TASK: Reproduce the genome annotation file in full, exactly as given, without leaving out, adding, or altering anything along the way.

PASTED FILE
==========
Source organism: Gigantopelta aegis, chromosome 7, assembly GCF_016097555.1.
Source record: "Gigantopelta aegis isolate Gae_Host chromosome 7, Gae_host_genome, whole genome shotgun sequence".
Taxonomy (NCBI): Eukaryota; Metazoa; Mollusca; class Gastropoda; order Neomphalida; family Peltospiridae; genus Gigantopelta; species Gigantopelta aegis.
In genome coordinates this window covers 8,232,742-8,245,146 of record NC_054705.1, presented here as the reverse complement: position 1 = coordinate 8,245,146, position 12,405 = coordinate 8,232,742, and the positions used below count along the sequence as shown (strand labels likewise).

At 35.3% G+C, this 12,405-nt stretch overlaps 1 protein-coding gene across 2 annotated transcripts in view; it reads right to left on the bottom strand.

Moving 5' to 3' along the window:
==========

Source organism: Gigantopelta aegis, chromosome 7, assembly GCF_016097555.1.
Source record: "Gigantopelta aegis isolate Gae_Host chromosome 7, Gae_host_genome, whole genome shotgun sequence".
Taxonomy (NCBI): Eukaryota; Metazoa; Mollusca; class Gastropoda; order Neomphalida; family Peltospiridae; genus Gigantopelta; species Gigantopelta aegis.
In genome coordinates this window covers 8,232,742-8,245,146 of record NC_054705.1, presented here as the reverse complement: position 1 = coordinate 8,245,146, position 12,405 = coordinate 8,232,742, and the positions used below count along the sequence as shown (strand labels likewise).

At 35.3% G+C, this 12,405-nt stretch overlaps 1 protein-coding gene across 2 annotated transcripts in view; it reads right to left on the bottom strand.

Moving 5' to 3' along the window: